To test our hypotheses, six-step hierarchical linear regression analyses would be performed on direct and indirect MWPS, respectively. In the first step, age and non-verbal IQ would be entered, so as to control their effects on direct and indirect MWPS. In the second step, executive function would be entered because this could allow us to understand the extent to which the contribution of the domain-general variable (i.e., executive function) to MWPS was shared by the domain-specific ones. Instead of combining the five components of executive function into one latent variable and entering it into the regression equation, the five components would be entered in stepwise fashion. This was important because indirect MWPS might require higher levels of inhibition of prepotent response than direct MWPS, and such analytic approach could help us know whether different component(s) of executive function had differential associations with direct and indirect MWPS. In the third step, math fact fluency would be entered because it assessed one’s basic mathematical abilities and was apparently the most relevant to MWPS. Adding it into the regression equations at this stage could let us examine at later stages whether other domain-specific cognitive and affective variables could make unique contributions to MWPS after controlling one’s basic mathematical abilities. The remaining three variables (i.e., math anxiety, reading anxiety, and reading comprehension ability) would be entered alternatively in the fourth to sixth steps. This allowed us to investigate whether each of them could make unique contributions to children’s MWPS. To test Hypothesis 3,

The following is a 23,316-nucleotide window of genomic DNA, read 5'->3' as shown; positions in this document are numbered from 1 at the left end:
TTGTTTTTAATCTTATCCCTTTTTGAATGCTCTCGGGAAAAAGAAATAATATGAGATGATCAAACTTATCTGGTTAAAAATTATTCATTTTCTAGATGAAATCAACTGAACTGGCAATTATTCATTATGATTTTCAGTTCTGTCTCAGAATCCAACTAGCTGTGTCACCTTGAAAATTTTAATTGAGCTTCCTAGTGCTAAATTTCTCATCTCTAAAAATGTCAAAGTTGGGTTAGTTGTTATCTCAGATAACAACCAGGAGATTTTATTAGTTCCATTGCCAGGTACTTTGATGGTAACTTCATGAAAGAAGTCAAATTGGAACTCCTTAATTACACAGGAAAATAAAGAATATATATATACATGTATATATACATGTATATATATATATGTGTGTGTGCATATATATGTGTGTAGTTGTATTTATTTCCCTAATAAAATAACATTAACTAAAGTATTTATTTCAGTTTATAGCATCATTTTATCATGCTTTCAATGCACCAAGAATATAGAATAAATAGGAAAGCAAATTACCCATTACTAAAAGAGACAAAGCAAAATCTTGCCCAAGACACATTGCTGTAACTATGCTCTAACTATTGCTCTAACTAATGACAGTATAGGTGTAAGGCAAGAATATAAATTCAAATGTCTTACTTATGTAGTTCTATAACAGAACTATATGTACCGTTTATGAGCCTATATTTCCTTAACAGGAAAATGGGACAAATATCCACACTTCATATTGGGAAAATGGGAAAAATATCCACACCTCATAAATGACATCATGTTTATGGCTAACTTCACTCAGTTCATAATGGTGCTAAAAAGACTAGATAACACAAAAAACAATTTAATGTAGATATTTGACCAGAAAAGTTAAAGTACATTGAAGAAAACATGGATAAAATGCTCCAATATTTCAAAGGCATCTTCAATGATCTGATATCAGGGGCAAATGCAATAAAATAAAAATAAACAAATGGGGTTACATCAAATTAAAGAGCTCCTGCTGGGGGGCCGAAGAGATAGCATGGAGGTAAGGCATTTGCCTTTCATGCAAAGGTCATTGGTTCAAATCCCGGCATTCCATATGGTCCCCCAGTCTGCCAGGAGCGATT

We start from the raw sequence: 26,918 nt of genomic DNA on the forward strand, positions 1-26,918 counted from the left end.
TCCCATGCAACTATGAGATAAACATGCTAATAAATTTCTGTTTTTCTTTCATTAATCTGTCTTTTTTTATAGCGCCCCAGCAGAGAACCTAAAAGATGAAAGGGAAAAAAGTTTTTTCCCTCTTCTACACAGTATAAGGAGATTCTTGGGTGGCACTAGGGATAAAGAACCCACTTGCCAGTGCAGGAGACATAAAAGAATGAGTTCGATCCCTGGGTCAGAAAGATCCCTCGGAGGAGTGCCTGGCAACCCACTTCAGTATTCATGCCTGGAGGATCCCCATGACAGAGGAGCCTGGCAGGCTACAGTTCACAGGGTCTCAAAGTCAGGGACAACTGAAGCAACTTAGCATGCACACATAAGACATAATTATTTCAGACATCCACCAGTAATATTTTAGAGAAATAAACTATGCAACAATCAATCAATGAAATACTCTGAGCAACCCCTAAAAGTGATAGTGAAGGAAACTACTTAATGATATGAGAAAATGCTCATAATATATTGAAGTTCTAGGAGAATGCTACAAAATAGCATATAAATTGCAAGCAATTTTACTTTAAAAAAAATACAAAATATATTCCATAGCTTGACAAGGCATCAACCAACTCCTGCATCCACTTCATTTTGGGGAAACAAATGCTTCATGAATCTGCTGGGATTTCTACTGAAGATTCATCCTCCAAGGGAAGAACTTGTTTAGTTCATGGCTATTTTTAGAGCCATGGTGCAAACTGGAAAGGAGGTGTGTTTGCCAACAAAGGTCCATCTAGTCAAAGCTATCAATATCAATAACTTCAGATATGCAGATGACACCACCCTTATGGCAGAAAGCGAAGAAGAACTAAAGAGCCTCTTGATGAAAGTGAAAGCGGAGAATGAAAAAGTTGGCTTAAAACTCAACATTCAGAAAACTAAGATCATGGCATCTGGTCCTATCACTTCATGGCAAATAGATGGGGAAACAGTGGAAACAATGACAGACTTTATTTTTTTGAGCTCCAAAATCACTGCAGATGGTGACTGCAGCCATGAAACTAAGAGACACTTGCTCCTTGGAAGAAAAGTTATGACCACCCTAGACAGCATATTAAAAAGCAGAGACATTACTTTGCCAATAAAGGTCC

The participants were 116 third-grade primary students (61 boys and 55 girls, mean age = 9.60 years,

Non-verbal intelligence was assessed using the Raven’s Progressive Matrix (Set A and Set B) (

The Behavior Rating Inventory of Executive Function (BRIEF) (

During the task (

This test was adopted and modified from the tasks used by

With reference to related past studies (

The Test Anxiety Scale of